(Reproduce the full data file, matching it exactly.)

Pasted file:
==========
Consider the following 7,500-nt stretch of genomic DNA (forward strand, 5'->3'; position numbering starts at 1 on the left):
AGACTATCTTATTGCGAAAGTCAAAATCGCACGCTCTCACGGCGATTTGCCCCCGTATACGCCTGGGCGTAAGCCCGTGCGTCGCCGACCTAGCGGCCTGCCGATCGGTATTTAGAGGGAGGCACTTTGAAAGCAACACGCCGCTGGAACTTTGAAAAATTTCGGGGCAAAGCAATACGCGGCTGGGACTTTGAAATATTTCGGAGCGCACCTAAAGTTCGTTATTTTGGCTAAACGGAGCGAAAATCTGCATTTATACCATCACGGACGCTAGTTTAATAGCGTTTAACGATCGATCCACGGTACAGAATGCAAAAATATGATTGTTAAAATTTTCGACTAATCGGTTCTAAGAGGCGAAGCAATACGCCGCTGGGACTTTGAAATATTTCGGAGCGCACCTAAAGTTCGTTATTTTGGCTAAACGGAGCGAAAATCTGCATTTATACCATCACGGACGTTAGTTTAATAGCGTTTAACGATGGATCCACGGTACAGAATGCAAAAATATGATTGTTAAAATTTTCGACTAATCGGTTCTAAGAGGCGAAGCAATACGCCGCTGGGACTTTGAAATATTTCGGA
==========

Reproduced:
Consider the following 7,500-nt stretch of genomic DNA (forward strand, 5'->3'; position numbering starts at 1 on the left):
AGACTATCTTATTGCGAAAGTCAAAATCGCACGCTCTCACGGCGATTTGCCCCCGTATACGCCTGGGCGTAAGCCCGTGCGTCGCCGACCTAGCGGCCTGCCGATCGGTATTTAGAGGGAGGCACTTTGAAAGCAACACGCCGCTGGAACTTTGAAAAATTTCGGGGCAAAGCAATACGCGGCTGGGACTTTGAAATATTTCGGAGCGCACCTAAAGTTCGTTATTTTGGCTAAACGGAGCGAAAATCTGCATTTATACCATCACGGACGCTAGTTTAATAGCGTTTAACGATCGATCCACGGTACAGAATGCAAAAATATGATTGTTAAAATTTTCGACTAATCGGTTCTAAGAGGCGAAGCAATACGCCGCTGGGACTTTGAAATATTTCGGAGCGCACCTAAAGTTCGTTATTTTGGCTAAACGGAGCGAAAATCTGCATTTATACCATCACGGACGTTAGTTTAATAGCGTTTAACGATGGATCCACGGTACAGAATGCAAAAATATGATTGTTAAAATTTTCGACTAATCGGTTCTAAGAGGCGAAGCAATACGCCGCTGGGACTTTGAAATATTTCGGA